Sooner or later, every Doma Title Insurance, Inc. agent is presented with a title insurance commitment requirement calling for a Subordination Agreement (SA). What are they, and why are they important?
The rights of a tenant under an existing lease are paramount to the rights of a lender whose interests are created subsequent to the lease. Lenders will generally reject a title insurance policy that contains an exception for the rights of tenants under existing leases and will insist that such rights be made subordinate to the insured mortgage or deed of trust. This is accomplished by means of an SA.
Typically, an SA is executed with the same formalities as a deed of conveyance in the jurisdiction where the property is located. The SA is signed by both the tenant and the lender; the borrower’s joinder is not legally required.
Some tenants may object to signing an SA, because the SA entitles the lender to terminate the lease in the event of loan foreclosure. To prevent this outcome when the tenant is performing the lease, an additional provision – the non-disturbance clause – should be added. A non-disturbance clause states that the lender agrees that so long as the tenant is not in default under the terms of the lease, the tenant will not be disturbed in its possession. The inclusion of a non-disturbance clause will still allow the SA to be relied upon for title insurance purposes to insure the mortgage as superior to the lease agreement.
A tenant may also request even more additional language before agreeing to sign an SA. Tenants will sometimes request that their landlord include an attornment clause. An attornment clause constitutes the agreement between the signing parties to recognize each other as if they were the original parties to the lease. Attornment provisions can be one-way, in which only the tenant agrees to attorn and perform the tenant’s obligations under the lease in favor of the landlord’s successor. Attornment provisions can also be two-way. In a two-way attornment the landlord’s successor agrees to perform all the obligations of the landlord for the benefit of the tenant. The inclusion of attornment provisions within an otherwise acceptable SA will still allow the SA to be relied upon for title insurance purposes.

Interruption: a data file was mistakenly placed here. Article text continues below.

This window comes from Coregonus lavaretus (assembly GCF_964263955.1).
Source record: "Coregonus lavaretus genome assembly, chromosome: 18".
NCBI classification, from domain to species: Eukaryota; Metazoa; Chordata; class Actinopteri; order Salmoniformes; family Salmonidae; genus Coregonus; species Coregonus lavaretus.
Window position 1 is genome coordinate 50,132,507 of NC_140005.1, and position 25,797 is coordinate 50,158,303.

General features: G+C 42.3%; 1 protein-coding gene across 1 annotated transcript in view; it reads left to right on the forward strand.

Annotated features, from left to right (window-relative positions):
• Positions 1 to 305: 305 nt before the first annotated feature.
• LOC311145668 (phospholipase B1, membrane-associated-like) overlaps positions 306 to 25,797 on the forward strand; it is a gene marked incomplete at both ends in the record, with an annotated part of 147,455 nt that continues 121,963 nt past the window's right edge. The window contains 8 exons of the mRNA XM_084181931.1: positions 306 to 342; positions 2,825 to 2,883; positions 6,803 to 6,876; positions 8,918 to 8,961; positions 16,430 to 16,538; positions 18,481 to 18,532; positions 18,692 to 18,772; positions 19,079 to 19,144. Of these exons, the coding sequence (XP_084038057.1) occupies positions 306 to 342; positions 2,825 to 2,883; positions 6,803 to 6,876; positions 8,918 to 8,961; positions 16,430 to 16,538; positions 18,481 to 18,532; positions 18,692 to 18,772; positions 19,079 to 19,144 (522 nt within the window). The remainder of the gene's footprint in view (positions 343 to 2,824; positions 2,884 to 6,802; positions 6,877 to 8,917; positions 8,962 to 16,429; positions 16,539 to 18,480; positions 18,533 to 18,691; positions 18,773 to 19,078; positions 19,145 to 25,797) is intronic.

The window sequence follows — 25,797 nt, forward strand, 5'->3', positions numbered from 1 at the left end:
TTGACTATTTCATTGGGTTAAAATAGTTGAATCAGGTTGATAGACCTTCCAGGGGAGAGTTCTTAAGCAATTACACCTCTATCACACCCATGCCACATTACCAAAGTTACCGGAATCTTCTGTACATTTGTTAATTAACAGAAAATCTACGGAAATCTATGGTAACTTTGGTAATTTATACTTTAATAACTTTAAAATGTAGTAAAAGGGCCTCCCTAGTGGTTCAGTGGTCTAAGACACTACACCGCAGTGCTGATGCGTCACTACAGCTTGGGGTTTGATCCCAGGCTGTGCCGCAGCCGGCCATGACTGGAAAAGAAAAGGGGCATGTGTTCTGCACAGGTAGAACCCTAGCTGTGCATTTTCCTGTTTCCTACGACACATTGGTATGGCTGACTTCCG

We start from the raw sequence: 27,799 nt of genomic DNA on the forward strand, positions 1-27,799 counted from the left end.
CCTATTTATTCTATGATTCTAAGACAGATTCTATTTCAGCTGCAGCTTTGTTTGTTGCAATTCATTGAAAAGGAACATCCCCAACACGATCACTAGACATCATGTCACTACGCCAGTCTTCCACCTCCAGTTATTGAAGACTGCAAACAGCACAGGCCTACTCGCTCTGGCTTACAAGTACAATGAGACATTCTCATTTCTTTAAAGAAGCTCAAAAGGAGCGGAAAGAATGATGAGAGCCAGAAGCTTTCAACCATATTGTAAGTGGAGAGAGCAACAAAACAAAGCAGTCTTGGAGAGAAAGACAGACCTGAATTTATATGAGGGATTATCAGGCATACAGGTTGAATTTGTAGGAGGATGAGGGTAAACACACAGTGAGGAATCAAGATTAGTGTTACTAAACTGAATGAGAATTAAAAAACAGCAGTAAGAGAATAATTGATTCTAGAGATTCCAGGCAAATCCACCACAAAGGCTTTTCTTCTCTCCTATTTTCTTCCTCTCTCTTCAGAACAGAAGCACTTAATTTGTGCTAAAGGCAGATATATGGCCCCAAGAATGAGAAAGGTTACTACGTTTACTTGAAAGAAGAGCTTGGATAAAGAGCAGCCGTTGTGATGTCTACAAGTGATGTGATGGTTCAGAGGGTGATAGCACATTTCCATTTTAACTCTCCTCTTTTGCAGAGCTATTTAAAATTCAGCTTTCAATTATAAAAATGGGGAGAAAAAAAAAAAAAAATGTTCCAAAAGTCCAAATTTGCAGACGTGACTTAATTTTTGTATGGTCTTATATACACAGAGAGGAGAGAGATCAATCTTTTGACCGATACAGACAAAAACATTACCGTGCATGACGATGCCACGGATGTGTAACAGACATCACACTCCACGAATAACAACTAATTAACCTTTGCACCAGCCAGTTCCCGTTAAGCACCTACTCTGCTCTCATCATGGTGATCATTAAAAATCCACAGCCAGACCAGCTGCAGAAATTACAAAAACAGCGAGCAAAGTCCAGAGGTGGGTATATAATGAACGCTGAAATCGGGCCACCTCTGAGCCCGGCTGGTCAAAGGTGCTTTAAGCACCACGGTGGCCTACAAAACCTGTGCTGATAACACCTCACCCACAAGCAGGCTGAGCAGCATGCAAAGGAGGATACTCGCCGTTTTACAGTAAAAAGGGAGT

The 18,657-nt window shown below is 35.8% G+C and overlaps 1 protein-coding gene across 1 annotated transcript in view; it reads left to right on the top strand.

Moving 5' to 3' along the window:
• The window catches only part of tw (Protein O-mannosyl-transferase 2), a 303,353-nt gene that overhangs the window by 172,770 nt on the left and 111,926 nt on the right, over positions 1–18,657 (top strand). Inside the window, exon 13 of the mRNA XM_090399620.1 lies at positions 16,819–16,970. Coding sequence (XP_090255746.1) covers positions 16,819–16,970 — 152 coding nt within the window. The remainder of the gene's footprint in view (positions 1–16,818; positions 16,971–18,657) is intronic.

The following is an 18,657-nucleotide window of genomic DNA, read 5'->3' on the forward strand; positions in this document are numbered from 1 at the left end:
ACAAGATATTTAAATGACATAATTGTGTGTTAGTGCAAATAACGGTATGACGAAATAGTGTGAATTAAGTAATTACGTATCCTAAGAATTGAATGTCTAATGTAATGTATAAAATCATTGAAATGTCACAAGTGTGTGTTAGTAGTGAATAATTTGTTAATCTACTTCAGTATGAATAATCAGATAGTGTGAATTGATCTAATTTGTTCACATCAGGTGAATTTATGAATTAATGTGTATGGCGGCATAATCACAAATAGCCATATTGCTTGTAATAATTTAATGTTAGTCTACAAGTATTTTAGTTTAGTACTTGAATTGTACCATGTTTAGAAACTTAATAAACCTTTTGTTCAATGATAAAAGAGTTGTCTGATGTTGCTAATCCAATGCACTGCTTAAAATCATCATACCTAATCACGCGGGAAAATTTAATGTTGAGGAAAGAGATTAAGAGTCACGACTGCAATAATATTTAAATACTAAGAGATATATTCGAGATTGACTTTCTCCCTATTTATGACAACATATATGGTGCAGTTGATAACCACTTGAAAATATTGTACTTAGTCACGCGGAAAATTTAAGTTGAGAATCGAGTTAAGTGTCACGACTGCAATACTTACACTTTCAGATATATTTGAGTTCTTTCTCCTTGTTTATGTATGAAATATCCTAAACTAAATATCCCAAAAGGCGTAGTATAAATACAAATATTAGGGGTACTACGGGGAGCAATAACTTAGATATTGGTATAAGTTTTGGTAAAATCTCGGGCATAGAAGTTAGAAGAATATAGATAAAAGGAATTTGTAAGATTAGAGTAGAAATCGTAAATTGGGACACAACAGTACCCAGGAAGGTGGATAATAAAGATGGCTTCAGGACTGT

Subordination, non-disturbance and attornment provisions have been combined so often into one standalone document that the title industry refers to them by an acronym: SNDA, which is an acronym for Subordination, Non-Disturbance and Attornment Agreement. A title insurance commitment may call for an SNDA, rather than an SA. An SNDA is typically executed by the landlord, tenant, and lender with the same formalities as a deed for the jurisdiction where the land is located.
Landlord borrowers will sometimes balk at having to obtain an SA or SNDA. They or their counsel may argue that an SA or SNDA is not needed because of boilerplate automatic subordination language already contained in the lease. Such language purports to automatically subordinate the lease and the tenant’s interest to all future mortgage financing transactions.
Due to numerous unfavorable court decisions in some parts of the country concerning the validity of such boilerplate subordination clauses, title insurance underwriters decline to routinely accept such automatic subordination language and insist upon a newly executed SA or SNDA. If you encounter a situation where an SA or SNDA is called for, and the parties object or cannot obtain one, you should reach out to your Doma underwriting counsel to find out if it is possible to waive that requirement while still insuring the priority of the mortgage or deed of trust over the lease.
Doma agents should face an SA or SNDA requirement with confidence that this standard document will allow them to protect their lender customers and insure the priority of the mortgage or deed of trust to the satisfaction of their lender business referrals.
Philip Holtsberg is Vice President, Deputy Chief Underwriting Counsel for Doma Title Insurance, Inc.